Results from the Z-FAST/ZO-FAST trial further support the conclusion that Zometa(R) may reduce the risk of recurrence. The study examined the effect of Zometa(R) on aromatase inhibitor-associated bone loss in 1,667 postmenopausal women with early breast cancer receiving letrozole after surgery. Participants were randomized to receive either upfront therapy with Zometa(R) or delayed treatment with Zometa(R) after researchers detected bone loss. The primary endpoint of the study was change in lumbar spine bone mineral density after one year. Patients were also followed for disease recurrence (secondary endpoint), among other variables. In this 24-month integrated analysis of the trials, 3.6% of women who received upfront Zometa(R) before symptoms of bone loss experienced disease recurrence (defined as local recurrence, distant metastasis or death), versus 5.5% of women who received delayed Zometa(R) after showing symptoms of bone loss. In a stratified analysis, upfront Zometa(R) significantly decreased the risk of DFS events by 43% (P = .0183).(2)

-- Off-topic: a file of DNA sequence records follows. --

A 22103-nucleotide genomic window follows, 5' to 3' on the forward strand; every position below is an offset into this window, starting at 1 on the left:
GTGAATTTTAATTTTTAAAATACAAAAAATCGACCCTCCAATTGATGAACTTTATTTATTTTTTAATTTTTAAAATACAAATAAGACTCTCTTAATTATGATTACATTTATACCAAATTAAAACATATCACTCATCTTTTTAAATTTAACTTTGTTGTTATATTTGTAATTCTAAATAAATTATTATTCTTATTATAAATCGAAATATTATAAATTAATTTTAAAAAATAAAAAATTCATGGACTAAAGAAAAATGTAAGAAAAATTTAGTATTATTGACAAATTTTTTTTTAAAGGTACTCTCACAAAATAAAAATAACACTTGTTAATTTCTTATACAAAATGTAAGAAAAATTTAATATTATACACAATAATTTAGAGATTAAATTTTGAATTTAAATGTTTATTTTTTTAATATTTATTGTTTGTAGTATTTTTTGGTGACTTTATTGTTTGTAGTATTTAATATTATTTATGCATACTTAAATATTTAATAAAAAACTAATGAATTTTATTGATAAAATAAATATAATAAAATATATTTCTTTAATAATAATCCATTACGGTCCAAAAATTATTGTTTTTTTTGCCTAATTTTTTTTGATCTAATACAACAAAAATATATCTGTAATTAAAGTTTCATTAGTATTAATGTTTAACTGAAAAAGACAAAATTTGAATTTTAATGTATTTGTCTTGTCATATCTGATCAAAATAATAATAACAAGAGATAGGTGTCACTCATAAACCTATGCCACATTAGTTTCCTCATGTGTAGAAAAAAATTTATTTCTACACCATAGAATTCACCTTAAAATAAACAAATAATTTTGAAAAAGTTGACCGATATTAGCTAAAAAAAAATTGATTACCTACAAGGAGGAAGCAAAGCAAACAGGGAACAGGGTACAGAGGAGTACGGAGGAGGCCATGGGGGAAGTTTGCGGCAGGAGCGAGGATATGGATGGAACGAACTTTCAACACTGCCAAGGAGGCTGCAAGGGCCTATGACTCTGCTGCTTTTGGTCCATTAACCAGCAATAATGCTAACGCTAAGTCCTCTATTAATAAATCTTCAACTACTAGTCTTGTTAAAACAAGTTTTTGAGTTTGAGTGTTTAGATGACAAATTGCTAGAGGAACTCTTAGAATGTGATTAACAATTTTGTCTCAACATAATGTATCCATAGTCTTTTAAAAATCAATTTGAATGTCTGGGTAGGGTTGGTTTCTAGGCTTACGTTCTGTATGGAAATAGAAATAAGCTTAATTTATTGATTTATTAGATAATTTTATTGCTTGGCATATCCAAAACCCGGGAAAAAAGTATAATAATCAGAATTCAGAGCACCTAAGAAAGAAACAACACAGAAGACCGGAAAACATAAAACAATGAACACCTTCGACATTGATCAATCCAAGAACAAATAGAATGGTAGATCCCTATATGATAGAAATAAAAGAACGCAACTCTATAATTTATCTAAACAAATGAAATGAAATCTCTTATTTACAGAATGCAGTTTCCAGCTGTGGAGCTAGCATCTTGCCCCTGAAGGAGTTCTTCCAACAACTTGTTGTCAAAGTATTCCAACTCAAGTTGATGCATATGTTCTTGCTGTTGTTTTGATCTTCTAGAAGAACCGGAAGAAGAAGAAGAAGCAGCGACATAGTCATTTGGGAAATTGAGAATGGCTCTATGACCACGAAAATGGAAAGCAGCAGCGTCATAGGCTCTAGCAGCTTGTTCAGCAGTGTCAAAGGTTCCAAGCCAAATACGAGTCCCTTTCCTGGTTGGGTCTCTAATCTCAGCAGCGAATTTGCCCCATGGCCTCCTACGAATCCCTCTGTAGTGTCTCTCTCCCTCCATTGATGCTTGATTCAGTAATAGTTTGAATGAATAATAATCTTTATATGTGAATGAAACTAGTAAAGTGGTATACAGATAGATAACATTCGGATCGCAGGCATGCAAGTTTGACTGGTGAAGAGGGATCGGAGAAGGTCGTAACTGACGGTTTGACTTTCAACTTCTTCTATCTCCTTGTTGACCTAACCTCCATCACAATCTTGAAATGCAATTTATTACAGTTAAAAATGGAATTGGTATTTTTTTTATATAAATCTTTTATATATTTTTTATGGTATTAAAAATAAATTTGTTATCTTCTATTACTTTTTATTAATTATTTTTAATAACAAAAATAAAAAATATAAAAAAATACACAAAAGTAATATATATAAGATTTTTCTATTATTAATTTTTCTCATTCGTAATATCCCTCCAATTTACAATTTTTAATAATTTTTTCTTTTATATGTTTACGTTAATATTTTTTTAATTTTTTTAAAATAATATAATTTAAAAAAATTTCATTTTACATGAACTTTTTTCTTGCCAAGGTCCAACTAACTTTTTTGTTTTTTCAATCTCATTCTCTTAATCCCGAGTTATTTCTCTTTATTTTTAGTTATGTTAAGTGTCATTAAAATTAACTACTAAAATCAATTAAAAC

Data from the third clinical trial, a pilot study in 45 women with early-stage breast cancer, suggested that Zometa(R) therapy decreases the prevalence of disseminated tumor cells in the bone marrow. At the two-year follow-up, 71% (12/17) of evaluable patients had a decrease in disseminated cancer cells (P = 0.01). In patients with early-stage breast cancer, disseminated tumour cells in the bone marrow are associated with distant recurrence and death.(5) The study is ongoing and additional data will be necessary to determine if the results become statistically significant.